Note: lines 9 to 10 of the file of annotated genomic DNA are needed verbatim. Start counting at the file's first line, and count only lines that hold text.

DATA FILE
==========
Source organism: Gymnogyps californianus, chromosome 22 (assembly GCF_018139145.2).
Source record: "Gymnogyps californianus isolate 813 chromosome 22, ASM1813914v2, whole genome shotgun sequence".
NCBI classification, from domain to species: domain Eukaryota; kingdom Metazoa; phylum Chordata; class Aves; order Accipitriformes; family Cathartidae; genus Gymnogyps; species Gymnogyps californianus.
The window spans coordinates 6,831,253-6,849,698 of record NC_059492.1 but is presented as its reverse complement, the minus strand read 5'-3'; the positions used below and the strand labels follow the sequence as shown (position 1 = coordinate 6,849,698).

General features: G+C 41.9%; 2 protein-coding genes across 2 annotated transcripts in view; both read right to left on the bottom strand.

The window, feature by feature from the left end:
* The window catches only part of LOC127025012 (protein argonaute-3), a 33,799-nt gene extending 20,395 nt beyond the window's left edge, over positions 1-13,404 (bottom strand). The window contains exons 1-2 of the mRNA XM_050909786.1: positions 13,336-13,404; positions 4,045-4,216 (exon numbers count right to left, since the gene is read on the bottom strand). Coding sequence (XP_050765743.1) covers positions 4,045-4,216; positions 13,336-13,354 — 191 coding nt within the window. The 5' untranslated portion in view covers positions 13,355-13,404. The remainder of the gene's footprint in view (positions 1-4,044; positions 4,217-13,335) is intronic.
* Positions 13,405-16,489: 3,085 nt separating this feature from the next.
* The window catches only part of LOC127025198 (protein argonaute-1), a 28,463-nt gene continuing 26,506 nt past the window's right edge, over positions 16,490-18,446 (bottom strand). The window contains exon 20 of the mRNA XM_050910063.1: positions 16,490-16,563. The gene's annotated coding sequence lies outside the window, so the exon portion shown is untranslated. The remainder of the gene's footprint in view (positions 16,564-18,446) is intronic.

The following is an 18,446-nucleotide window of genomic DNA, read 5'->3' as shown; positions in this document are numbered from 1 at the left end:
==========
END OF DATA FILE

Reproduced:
* The window catches only part of LOC127025198 (protein argonaute-1), a 28,463-nt gene continuing 26,506 nt past the window's right edge, over positions 16,490-18,446 (bottom strand). The window contains exon 20 of the mRNA XM_050910063.1: positions 16,490-16,563. The gene's annotated coding sequence lies outside the window, so the exon portion shown is untranslated. The remainder of the gene's footprint in view (positions 16,564-18,446) is intronic.

The following is an 18,446-nucleotide window of genomic DNA, read 5'->3' as shown; positions in this document are numbered from 1 at the left end: